(The idea of) Gaman is taking stopgap measures and getting away, not knowing what else to do, even though you have complaints.
ながもら should be a typo for ながらも, a stiff way of saying "even though". 乗り切る is "to go through (a difficult part)", "to get away (from an undesirable situation)", etc. しょうがなく is "having no other choice", "as a last resort", etc. And let's not overuse "say" to translate という, see this.
Anyway, that article is not something you can trust as a language learner. The article is saying 耐える is a more positive word used with a future prospect, but I don't agree with this explanation. In addition, 耐える has etymologically nothing to do with 多得る; it's just his own wordplay.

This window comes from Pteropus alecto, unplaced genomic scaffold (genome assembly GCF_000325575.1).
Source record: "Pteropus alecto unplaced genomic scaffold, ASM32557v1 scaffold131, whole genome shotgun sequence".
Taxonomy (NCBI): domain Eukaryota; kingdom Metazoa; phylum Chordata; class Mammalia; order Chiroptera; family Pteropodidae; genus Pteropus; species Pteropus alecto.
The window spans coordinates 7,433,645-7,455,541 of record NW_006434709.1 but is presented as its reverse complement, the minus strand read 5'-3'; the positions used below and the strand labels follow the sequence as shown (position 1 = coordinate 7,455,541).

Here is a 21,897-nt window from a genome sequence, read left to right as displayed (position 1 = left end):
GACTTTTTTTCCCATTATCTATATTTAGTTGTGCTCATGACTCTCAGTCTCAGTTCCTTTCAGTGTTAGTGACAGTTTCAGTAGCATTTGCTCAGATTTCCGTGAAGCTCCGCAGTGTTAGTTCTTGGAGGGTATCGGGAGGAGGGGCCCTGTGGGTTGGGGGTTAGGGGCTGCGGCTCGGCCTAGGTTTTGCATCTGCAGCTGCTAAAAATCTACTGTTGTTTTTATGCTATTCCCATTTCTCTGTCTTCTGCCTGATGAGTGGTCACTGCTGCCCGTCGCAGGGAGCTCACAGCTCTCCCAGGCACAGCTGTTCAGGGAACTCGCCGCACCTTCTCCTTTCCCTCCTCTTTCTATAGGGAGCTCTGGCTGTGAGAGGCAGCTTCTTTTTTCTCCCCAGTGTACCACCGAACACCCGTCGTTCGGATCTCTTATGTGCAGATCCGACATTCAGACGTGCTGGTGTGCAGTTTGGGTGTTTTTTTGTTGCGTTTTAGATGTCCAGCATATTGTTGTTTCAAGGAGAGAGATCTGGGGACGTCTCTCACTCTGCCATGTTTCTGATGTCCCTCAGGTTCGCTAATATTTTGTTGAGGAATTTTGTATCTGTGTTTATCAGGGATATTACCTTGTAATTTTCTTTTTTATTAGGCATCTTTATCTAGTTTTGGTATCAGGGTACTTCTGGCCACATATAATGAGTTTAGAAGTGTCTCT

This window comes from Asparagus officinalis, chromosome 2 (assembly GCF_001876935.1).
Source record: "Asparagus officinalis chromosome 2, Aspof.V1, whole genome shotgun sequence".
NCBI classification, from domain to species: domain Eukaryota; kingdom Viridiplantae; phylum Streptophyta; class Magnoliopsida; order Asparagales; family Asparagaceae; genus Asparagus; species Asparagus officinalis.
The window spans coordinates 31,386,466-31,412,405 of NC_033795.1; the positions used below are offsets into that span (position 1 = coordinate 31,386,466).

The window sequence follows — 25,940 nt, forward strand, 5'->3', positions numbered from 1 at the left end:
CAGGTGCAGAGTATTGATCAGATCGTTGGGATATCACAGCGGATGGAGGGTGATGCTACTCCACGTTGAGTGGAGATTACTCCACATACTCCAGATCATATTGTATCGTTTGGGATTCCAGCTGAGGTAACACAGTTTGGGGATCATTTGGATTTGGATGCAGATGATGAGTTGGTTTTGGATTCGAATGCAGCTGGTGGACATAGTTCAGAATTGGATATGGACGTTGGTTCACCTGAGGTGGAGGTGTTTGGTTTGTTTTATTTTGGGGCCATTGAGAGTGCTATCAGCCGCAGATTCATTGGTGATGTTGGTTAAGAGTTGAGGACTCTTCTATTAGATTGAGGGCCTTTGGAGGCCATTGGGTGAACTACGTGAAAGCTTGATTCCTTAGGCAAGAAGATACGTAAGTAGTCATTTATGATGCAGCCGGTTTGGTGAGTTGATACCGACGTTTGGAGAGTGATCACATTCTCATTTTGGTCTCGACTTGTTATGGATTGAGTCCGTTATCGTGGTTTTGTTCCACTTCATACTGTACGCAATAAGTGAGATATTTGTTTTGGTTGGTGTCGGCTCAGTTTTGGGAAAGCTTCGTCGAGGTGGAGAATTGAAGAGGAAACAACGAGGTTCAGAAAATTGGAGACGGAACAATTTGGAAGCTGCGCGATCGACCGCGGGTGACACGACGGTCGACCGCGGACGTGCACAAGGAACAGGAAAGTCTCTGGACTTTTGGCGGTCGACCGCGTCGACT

The fundamental difference between 耐える and 我慢する is in their usages.
耐える is an intransitive verb used in the form of ～に耐える, and its used with some unwanted stress, situation, attack, desire, etc. When the target is a clearly external one, 耐える is the only choice. The subject of 耐える can be an inanimate object, too.
我慢する is a transitive verb, and it can be used with something you want to do, especially your own desire.
Use 耐える for external things:
- 我々は敵の攻撃に耐えた。 (敵の攻撃 is external and undesirable)
- 困難に耐えた。 ("hard situation" is something clearly external to you)
- この防具はライフルの弾に耐えられる。 (防具 is inanimate)
Use 我慢する for things you want to do/use:
- 食事を我慢する, 食べたいのを我慢する
- シャワーを我慢する, トイレを我慢する
Both can be used when the target is an unwanted internal feeling/desire:
- 眠気に耐える = 眠気を我慢する
- 空腹に耐える = 空腹を我慢する
- 痛みに耐える = 痛みを我慢する
When two are interchangeable, I feel 耐える sounds a little stiffer and more formal.